Boys at the tunnels:

Day Five – Siem Reap

I managed to get a cold, and spent the day trying to not be sick. We went to an artisans factory where they train impoverished people up in artisanal skills and then give them a share in the factory. It’s inspiring to see all the initiatives going on in Cambodia to restore the economy

We then went off in search of an ice creamery that is featured in the Lonely Planet, and famed for all natural ingredients and the best coffee in Siem Reap. It did not disappoint. Turns out that the street the place was on should be the first stop anyone makes in Siem Reap – not the last, like we did. We also encountered a man with no arms, who was a landmine victim there. Another lesson in how wrong shit can go.

After lengthy delays and a two hour flight we arrived in Hanoi, tired and ready to sleep. And me basically being a human snot factory.

Day Two – walking Ho Chi Minh

We’ve found things to be very hit-and-miss in Saigon. It’s like a study in emergent systems. The system feels like laws are more suggestions than actual rules. People are very innovative in finding ways to make a living. People seem to wait cautiously before interacting but once you show politeness they generally seem friendly.

We booked a tour today and made our way to the meeting point. We got bundled into a minibus and we’ve been sitting waiting ever since. Not a word from anyone. Hit and miss, thirty minutes waiting on the street.

Next thing we know… We’re off on this tour and meeting new people and seeing amazing things. There tour took up all of the day. We saw markets, temples, Independence Palace, the Vietnam War Remnants Museum, Traditional Medicine museum, and Chinatown. Full on.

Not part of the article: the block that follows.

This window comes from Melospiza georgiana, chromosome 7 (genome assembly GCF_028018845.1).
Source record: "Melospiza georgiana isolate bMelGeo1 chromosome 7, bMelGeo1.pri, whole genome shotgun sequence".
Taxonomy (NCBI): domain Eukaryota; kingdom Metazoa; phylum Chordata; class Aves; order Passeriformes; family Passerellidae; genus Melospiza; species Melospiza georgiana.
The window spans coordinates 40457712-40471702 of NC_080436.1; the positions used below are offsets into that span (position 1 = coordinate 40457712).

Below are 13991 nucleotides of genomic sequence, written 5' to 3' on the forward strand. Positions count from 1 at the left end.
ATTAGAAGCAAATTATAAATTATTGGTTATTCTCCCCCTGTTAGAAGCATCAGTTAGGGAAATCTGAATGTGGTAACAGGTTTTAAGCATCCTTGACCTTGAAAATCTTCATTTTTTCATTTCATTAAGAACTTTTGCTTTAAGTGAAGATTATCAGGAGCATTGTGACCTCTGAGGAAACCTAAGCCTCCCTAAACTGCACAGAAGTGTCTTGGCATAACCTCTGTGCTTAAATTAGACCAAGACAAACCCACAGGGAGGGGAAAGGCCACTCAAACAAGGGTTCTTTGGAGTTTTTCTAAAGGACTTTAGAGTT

Day Two: Ho Chi Minh bustle

We made an early start and went off to the Binh Tay Markets today. My bad – we were supposed to go to other markets but I spoke to so many people eventually I got confused and took us off to the wrong spot. It only matters because tomorrow we are doing an organised tour including going to Binh Tay Markets. Maybe we missed some stalls….

After the markets we walked a long way… checking out life in Saigon from all the angles. It’s a lot to process – but safe to say it’s an order of magnitude more intense than our lives in Sydney. 12 million people packed into a 24 hour city, and something like 8 million riding scooters. When the light goes red they shortcut over the sidewalk. If you’re brave enough you can get an Uber Scooter.

We went to see the Jade Emperor Pagoda – a Taoist temple that is one of the most famous temples here. One of the staff at the hotel told us Barack Obama went to see the Jade Emperor Pagoda. It was fascinating to see, and as much as I wanted to take photos I didn’t want to offend anyone so only snuck a few

We rounded things off with a massive meal of things I don’t really want to eat again – a five course Vietnamese street food tour of Saigon. The tour guide was funny, we went along with some nice people, and the boys had fun. Thousand Year Old Egg…. Shudders…